Article written by member Geoffrey Humphries.
Ref; ‘Narrative of a Voyage to Port Phillip and Van Diemen’s Land with Lieutenant Governor Collins.’
by AW Humphrey (1984)
In late 1803 Lt. Governor David Collins decided to abandon the camp at Sullivan Bay (near present day Sorrento) and proceed to Van Diemen’s Land. Before leaving he dispatched a party under William Collins to explore and report back on the Port Dalrymple area of Northern Van Diemen’s Land. The only ship available was the Francis (The first sea-going ship built at Port Jackson NSW.)
The party set sail in the Francis at 9.30 am on Saturday 24th December 1803. The ship leaked badly requiring the pumps to be manned continuously. The Francis arrived at the Kent Group of Islands in Bass Strait, where they found the Brig Lady Nelson sheltering there. It was decided to proceed to Port Dalrymple in the Lady Nelson, a more sea worthy vessel, whilst the Francis would proceed to Port Jackson for repairs.
People on this expedition to Port Dalrymple included William Collins as leader, Adolarius Humphrey the mineralogist, who later together with Reverand Robert Knopwood became the first two magistrates of Hobart Town. Thomas Clark, later to become Superintendant at the Government Farm at New Town, Robert Brown and John Johnson who was better known as the Danish adventurer Jorgen Jorgenson. All these were young men in their twenties.
The Lady Nelson arrived at Port Dalrymple (Tamar River) on the 1st January 1804, and off-loaded at a sandy shore just north of present day Georgetown. One group walked about seven miles upstream along the shoreline, where at one stage they were forced into the shallows by a bushfire which had nearly surrounded them.
A short time later they came upon a frightened native who screamed at them, then ran off. He returned shortly with other natives, a spear was thrown before the natives dispersed. After two days they decided to explore the river from the Brig Lady Nelson, another attempt to communicate with the natives resulted in Robert Brown almost being speared, a volley of shots dispersed the natives.
As they travelled further upstream William Collins noted the good timber and soil and also the stands of flax. On 9th January 1804 the Cataract Gorge was sighted for the first time by Europeans. On the morning of the 10th, Humphrey, Brown and possibly others walked into the Gorge area. At midday Collins decided to head downstream, but the Lady Nelson drifted into a Mudbank and it was not until the morning of the 11th that they got underway.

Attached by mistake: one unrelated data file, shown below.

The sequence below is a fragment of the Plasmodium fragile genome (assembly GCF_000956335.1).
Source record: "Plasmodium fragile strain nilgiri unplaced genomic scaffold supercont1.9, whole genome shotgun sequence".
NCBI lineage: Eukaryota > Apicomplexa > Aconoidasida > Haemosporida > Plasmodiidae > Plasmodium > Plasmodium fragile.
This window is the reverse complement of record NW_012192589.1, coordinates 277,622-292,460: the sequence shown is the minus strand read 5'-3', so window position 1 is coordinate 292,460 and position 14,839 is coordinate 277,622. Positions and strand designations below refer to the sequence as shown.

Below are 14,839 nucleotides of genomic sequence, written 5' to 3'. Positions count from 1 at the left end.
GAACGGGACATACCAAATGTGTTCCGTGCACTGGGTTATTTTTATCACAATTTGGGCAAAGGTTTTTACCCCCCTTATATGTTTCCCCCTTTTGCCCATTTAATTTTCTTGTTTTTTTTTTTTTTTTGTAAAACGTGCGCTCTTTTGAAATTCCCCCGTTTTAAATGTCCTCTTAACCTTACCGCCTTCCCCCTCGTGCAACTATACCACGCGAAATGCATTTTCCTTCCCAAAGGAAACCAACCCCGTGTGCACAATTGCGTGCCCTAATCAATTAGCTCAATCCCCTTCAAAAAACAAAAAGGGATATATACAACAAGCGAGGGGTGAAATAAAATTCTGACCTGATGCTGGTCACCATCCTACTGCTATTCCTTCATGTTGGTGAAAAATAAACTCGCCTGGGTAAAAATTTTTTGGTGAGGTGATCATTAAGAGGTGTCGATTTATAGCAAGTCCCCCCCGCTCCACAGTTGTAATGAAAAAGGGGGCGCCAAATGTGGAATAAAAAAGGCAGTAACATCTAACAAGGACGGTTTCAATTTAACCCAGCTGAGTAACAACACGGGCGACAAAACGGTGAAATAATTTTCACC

From the diary of the 22 year old mineralogist, Adolarius Humphrey;
“on the 12th We got down as far as Egg Isle (still known as Egg Isle) and here we came to anchor again. On the morning of Friday 13th January 1804 we went on shore to examine a waterfall which one of the seamen had seen the night before when in search of Kangaroo (Supply River). We found it excellent water and filled several casks at it. While this was doing I amused myself with carving my name (A. H. 1804) in the solid Basaltic rock with hammer and chisel, in a place where it must be seen by any boat’s crew that may hereafter visit the spot for fresh water.”
The Supply was named by William Collins. Humphrey’s mark is possibly the earliest surviving mark left by a European in Tasmania. Did the group spend some time at the Supply River, collecting water, swimming or fishing? According to Knopwood’s diary the 13th and 14th January was very hot at the settlement at Port Phillip. No doubt warm weather was also experienced in northern Tasmania.
On 14th January the Lady Nelson made her way down the river dropping anchor for the night at Middle Isle (opposite present day Bell Bay). From Humphrey’s diary “On Sunday 15th got under way and at 9 came to anchor in twenty five fathoms water off Middle Rock. On shore we saw a great number of natives, who called to us apparently in a friendly way, but on our approaching they threw large stones at us and seemed determined to oppose our landing. After making signs of friendship in vain we fired over their heads, on which they ran away into the woods and we saw them no more.”
The Lady Nelson arrived back at Sullivan Bay on 21st January 1804; Lt Governor David Collins having decided to move to the Derwent, he was worried not only of the French, but also of encroaching groups of Aborigines near the camp.
At dawn on the 30th January 1804, the settlement at Sullivan Bay was abandoned, one William Buckley’ a convict who had escaped with others around Christmas 1803 (27th December) would alone survive to spend the next 32 years wandering around the Port Phillip district before being found in 1835 at Indented Head by a group from John Batman’s party.
A.W.H, Humphrey and others from the brig Lady Nelson arriving at the Supply River Falls to replenish water supplies on the morning of Friday 13th January 1804. Humphrey’s initials and year are still visible on the large rock above the figure in the fore of the Boat. Humphrey wearing his large straw hat is the figure in the rear of the boat.
Article featured in the First Fleet Folio, December 2020, Editor Anne Gibson